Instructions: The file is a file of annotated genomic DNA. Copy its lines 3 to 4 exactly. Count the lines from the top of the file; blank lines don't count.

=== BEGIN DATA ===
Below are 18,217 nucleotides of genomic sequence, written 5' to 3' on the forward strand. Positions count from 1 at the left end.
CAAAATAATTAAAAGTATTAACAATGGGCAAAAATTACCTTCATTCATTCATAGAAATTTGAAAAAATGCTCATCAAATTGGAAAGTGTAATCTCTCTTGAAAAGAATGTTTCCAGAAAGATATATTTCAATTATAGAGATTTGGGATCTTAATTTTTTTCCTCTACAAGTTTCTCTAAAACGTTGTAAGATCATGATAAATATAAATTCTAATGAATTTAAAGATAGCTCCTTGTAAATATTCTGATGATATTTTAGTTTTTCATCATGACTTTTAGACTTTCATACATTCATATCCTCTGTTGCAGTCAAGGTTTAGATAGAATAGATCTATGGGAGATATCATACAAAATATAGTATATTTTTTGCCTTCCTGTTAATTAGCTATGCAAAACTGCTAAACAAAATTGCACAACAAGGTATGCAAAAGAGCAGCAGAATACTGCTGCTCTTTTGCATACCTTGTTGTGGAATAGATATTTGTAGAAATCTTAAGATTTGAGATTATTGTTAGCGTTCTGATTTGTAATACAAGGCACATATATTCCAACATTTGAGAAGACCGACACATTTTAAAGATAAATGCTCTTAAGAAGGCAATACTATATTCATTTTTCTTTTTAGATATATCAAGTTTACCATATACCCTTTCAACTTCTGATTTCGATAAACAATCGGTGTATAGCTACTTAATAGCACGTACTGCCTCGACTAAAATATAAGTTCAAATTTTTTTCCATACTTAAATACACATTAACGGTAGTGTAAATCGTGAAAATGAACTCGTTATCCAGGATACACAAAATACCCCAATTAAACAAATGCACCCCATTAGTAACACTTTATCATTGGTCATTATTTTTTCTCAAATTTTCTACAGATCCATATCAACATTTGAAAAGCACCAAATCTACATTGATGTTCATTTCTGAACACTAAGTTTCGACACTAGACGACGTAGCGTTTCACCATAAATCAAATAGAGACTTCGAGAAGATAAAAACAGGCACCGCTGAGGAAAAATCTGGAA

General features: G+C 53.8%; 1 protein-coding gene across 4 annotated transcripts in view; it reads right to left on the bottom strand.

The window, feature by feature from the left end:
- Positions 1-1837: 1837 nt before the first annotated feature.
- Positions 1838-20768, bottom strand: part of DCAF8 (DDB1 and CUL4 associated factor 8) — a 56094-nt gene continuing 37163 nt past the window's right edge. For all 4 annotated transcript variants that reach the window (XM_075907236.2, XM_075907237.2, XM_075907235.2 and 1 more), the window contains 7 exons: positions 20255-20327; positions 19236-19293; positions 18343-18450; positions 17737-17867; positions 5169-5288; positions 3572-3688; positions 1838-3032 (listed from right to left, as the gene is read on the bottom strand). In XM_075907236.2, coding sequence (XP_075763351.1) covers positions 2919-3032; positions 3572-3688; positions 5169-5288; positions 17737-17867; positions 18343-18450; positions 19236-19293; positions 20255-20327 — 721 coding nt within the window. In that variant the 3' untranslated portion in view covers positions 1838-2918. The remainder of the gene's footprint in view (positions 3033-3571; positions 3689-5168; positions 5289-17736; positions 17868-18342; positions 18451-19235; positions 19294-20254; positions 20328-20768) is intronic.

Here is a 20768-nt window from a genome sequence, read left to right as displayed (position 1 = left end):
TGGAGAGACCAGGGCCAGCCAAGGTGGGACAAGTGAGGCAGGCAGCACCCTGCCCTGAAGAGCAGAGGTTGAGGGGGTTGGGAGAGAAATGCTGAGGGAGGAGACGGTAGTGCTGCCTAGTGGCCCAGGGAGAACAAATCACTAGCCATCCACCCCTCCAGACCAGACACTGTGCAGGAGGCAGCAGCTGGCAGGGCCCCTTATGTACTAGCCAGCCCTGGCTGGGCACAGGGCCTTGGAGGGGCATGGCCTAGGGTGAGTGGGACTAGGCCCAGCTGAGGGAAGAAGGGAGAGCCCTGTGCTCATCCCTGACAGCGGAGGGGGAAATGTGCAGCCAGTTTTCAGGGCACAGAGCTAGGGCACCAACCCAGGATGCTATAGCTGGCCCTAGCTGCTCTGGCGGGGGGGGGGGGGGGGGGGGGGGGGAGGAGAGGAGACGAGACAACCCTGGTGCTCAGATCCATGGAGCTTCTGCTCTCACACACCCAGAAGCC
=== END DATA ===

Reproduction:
General features: G+C 53.8%; 1 protein-coding gene across 4 annotated transcripts in view; it reads right to left on the bottom strand.

The window, feature by feature from the left end: